If you are a business owner, put on your consumer hat for a moment. It is now the deepest part of the holiday season. We are all looking for deals because expenses are high and funds are tight. We are looking for deals because we have many recipients on our gift list; to show love of our family, gratitude for friends and thankfulness for those that go the extra mile. You know, spread some holiday love.
Now put your business owner hat back on. I know you are in business to make a profit - to grow, offer more, hire more, spread the economic love. It's good for everyone when you make a profit. But at this time of the year - have a heart. In a barrage of emails starting in November, I've noticed the good ones, could-be-better ones and the I'm-taking-advantage-of-your-vulnerability ones. Like these taking-advantage examples;
1. Hiking up shipping charges. I wanted to order a box of 4x6 envelopes for my holiday cards. The box was selling for $2.99 for 25 envelopes on the Office Depot website only. I actually found this out after I visited the store to see they were charging almost $15 for a box of 50. What? Right? So I went home to order online. Only when I went to click on order, I noticed that is was costing me $9.95 in shipping (economy). What? Does it really cost that much to ship a box of envelopes to me? Don't take advantage of my need. You pushed me into this box by selling the store version much higher. So now I'm really mad because I wasted my time visiting your store. Where I left empty-handed. (Let it be known!)
2. Lack of knowledge. People are shopping for loved ones. So they may be dipping into unknown territory like guitars...or crafting...or some other hobby that is foreign to them. Don't take advantage of this. Be truthful in your sale and in what they are getting with it. For example, I had a HVAC company inspect my near-aging furnace. I don't know furnaces. I know how to operate my thermostat and it ends there. Knowing that my warranty recently expired and that I have no clue how to measure the efficiency of my heating/cooling system, this company told me I had many parts 'failing'. The parts, since out-of-warranty, are extremely expensive and only covered for a year. And that I should be thinking about purchasing a new $8k system. I called somebody else for comparison's sake. They were honest. Told me I had at least another 5 years with this furnace and that I wouldn't need to replace the entire system at once. Guess who will have my business from now on?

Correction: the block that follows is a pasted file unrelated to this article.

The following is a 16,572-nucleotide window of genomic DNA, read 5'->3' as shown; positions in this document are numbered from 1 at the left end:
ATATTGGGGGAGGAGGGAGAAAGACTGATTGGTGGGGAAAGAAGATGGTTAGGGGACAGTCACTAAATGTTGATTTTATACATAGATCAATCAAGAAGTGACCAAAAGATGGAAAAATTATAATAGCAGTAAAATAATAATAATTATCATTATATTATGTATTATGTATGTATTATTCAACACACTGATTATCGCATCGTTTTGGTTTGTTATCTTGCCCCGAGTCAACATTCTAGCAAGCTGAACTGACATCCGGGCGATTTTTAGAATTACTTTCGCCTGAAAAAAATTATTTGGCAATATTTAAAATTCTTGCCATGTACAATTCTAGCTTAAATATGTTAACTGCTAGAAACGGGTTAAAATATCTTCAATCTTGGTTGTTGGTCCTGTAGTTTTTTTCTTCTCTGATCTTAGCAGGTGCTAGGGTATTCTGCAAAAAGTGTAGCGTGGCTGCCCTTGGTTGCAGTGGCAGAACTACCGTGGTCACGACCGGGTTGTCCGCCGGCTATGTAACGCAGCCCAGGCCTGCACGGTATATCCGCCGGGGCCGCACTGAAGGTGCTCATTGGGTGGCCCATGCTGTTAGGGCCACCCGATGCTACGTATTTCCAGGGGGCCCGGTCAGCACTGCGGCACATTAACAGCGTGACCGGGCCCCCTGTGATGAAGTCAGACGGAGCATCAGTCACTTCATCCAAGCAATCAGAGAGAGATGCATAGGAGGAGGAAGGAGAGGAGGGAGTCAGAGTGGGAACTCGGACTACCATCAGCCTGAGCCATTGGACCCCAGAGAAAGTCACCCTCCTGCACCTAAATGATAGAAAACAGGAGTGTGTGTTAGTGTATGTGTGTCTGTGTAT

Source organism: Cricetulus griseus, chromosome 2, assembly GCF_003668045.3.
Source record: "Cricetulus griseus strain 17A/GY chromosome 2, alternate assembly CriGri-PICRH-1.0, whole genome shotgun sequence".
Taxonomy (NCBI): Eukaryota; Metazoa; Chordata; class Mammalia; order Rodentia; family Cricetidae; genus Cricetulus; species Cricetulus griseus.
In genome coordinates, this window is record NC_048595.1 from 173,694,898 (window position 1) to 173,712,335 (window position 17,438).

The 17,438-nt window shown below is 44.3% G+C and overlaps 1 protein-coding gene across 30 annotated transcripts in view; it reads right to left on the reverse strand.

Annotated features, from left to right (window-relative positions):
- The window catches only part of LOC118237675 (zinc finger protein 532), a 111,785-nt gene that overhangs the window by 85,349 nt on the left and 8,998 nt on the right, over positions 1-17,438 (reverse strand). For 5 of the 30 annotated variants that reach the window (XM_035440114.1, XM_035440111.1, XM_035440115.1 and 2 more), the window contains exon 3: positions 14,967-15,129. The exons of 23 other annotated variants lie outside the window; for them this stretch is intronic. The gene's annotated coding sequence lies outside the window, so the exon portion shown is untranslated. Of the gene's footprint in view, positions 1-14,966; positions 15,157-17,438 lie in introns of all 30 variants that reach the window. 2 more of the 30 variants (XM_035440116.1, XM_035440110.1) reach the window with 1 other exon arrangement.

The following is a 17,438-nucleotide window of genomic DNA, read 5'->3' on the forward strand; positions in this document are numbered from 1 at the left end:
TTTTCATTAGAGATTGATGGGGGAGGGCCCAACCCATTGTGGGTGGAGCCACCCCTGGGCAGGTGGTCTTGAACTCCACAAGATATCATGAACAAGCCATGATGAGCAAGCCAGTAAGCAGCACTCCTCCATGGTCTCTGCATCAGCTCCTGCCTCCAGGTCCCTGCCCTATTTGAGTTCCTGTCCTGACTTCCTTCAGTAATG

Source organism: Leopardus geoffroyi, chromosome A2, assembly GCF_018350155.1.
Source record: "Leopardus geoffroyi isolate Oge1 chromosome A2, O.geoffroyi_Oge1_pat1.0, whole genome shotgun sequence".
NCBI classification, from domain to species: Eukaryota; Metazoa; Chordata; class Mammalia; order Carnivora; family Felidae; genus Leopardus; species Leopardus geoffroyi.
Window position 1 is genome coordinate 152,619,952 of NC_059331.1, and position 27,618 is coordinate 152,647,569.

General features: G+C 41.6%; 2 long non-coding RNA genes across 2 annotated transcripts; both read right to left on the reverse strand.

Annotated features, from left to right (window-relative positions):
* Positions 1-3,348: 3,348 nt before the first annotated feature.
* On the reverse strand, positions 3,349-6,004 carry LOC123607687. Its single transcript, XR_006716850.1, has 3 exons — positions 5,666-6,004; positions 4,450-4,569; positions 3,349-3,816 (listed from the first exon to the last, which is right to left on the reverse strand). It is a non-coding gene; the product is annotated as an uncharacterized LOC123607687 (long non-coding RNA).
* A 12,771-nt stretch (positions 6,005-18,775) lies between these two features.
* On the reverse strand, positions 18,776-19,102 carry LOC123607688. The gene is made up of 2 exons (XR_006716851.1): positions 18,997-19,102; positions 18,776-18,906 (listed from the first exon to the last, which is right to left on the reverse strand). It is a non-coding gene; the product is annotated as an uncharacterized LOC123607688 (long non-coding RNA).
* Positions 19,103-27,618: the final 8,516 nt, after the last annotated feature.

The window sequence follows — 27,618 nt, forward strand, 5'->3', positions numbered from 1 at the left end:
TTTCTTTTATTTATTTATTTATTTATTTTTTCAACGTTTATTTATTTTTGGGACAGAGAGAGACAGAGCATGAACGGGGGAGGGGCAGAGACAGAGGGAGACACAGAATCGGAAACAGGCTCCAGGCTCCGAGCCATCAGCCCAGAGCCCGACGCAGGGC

3. Desperation. It's late in the season. There are low quantities available. Whatever the reason for this desperation, do not take advantage - no matter how tempting. Um...Hatchimals? Hard to find since early November when they were being sold for $49.99. Every kid has one on the list. Now that supplies are sporadically being replenished, the price is now $69.99. Really? Did production costs go up that high in a month?
Just today, it was announced that an attorney in L.A. is filing a lawsuit against 4 major retailers on their pricing deception - making you think you are getting a better deal than you really are.
Don't be these businesses. Be somebody that everybody can trust and not feel like they have to constantly look over their shoulder.
Yes, take advantage of shoppers during the holidays to boost sales and gain new customers. You can do this without taking advantage of people's trust and naiveness. Because betraying trust is counter- productive and going against loyalty marketing concepts.
Here are some ideas for rewarding customers for choosing your business during the holidays:
- Offer honest discounts and savings
- Start a rewards program with this purchase to encourage loyalty beyond the holidays.
- Throw in some free samples or offer a free service in the next few months.
- Have them sign up for your newsletter.
- Show compassion to charities.
- Use this time to develop new ads and videos to reach new audiences.
These tactics will work. Honestly! And soon your loyal customers will be spreading love for your business well beyond the holidays.